In an interview with The Village Voice, Dr. Gillian Dean, associate medical director of clinical research and training at Planned Parenthood New York City, said there’s no scientific research suggesting a direct correlation between going commando and contracting infections like yeast infections or bacterial vaginosis.
In fact, specialists agree that giving your vagina some air actually REDUCES your risk of contracting a UTI or yeast infection. Urinary tract infections can be caused by the spread of bacteria from the rectum to the tract via undies (I knew they were evil)! Furthermore, yeast infections like warm, moist environments. This means your underwear basically acts as a yeasty incubator. These are both reasons doctors often advise women not to wear underwear at night. Some of us (especially those prone to infections) do exactly that—and some take it up a knotch and just kick knickers altogether.
Dr. Dean noted that going commando could actually be considered treatment for your vaj. She states, “If you have an infection, it’s better to air things out.”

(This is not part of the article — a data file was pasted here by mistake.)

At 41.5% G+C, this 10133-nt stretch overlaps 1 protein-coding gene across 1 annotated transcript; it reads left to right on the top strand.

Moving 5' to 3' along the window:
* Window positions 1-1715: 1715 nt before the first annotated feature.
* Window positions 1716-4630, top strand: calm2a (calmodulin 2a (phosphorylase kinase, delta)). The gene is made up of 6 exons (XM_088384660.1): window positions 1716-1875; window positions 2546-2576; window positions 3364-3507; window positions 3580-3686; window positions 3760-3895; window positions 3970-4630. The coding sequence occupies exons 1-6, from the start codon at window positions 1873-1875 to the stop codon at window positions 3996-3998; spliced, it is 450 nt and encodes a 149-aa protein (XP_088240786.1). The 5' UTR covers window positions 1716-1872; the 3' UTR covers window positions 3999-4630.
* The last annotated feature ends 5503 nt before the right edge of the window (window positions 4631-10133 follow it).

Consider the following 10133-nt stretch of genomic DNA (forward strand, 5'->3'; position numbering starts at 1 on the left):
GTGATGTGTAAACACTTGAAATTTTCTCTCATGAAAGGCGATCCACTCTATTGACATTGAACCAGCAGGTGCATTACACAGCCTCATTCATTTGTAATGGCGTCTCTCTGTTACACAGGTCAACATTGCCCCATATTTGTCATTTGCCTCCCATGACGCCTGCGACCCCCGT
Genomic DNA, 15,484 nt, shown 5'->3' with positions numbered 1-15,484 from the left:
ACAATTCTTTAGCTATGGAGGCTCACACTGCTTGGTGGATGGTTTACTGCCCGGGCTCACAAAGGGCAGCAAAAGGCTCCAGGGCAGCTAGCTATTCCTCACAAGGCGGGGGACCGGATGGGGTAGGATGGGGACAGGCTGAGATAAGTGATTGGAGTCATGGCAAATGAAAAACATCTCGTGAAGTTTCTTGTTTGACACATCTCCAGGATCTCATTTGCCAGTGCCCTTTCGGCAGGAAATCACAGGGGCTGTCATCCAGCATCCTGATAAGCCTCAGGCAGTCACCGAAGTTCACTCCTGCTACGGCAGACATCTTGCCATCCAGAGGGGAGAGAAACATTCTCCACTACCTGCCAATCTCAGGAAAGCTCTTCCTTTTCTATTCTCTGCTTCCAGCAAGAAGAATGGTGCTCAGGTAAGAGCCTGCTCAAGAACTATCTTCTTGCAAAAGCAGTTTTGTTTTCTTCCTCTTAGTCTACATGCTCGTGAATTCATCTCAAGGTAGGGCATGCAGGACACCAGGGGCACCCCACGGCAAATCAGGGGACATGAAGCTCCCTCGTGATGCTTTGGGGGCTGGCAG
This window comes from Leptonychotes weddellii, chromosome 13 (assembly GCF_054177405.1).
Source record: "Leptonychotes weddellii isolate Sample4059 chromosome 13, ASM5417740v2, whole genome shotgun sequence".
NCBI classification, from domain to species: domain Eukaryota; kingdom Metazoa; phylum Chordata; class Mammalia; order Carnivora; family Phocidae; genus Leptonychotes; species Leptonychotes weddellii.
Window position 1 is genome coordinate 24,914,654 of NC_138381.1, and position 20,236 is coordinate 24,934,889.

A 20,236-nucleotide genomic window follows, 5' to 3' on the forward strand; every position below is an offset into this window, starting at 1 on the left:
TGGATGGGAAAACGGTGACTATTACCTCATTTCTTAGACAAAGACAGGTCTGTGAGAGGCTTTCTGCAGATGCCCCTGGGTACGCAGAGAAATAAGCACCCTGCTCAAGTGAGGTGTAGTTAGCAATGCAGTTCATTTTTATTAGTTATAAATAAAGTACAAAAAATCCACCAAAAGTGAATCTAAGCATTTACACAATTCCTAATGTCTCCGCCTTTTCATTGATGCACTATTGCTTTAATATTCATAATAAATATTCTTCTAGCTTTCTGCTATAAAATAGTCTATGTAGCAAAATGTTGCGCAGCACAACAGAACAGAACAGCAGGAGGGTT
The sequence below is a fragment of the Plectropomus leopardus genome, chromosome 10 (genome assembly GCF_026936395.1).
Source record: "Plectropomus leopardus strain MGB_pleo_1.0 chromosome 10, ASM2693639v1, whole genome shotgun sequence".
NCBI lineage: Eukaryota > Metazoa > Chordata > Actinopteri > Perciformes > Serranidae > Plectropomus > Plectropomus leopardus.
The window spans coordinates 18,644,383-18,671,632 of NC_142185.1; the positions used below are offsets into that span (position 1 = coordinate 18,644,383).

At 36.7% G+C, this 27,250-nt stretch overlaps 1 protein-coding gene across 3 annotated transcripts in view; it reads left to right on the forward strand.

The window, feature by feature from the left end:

She’s not the only professional who supports letting your vagina breath. Sherry Thomas, MD, an OB-GYN and surgeon at St. John’s Regional Medical Center in Oxnard, California, says that, “Wearing no undergarments—or just cotton ones—allows the external genitals to dry and reduces bacteria growth that could otherwise make its way into your urethra and cause a bladder infection.”
Schwing! Score one for the Freedom Cooters.
OK, great. But what about the OTHER diseases? Have I been subjecting myself to catching some gnarly syphilis or pubic lice?
Alyssa Dweck, M.D., a New York-based gynecologist told Buzzfeed, “As far as STDs and all, I don’t think you’re going to get anything along those lines if you still have a barrier of clothing between you and whatever surface may be harboring infection.”
Hear that?—No rubbing your lady parts directly on the subway seat. That’s gross, and WHO KNOWS what you’re exposing yourself to there. So long as there’s a cloth barrier, you’re good.
I know what you’re thinking—I’m forgetting a very important factor, and that’s the unpleasant yet necessary word on EXCRETIONS. Yes, we women, erm…excrete both white and red stuff. Sometimes whitish-yellow stuff (and if that’s the case, it’s being caused by something else. Go see your doctor, chick, because it ain’t a good sign)!
So yes, be aware that the choice to go sans underwear means that you may have some white stains in your pants. It’s OK—it washes out.